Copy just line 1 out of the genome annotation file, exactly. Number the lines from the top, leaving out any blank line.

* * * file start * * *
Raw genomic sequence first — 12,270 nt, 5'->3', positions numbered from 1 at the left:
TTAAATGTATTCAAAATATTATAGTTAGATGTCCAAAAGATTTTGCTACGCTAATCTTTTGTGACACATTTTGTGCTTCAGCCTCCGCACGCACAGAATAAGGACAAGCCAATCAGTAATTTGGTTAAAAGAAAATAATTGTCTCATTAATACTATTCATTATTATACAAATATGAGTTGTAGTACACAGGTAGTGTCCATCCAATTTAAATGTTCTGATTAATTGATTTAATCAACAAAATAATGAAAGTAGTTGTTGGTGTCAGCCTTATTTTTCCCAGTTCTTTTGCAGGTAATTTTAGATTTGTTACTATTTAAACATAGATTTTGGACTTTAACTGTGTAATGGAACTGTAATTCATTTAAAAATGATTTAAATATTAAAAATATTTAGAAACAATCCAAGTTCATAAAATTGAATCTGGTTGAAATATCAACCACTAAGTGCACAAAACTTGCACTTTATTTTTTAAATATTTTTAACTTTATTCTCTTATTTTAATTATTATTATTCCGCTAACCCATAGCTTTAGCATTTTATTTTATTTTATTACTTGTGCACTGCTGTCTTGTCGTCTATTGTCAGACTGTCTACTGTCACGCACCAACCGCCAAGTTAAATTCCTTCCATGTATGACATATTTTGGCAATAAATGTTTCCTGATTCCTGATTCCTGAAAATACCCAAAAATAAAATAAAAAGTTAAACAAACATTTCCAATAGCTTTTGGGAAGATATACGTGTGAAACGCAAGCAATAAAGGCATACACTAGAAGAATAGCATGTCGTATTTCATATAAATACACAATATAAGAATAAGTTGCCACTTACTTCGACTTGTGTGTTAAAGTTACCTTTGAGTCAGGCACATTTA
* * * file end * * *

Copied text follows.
Raw genomic sequence first — 12,270 nt, 5'->3', positions numbered from 1 at the left: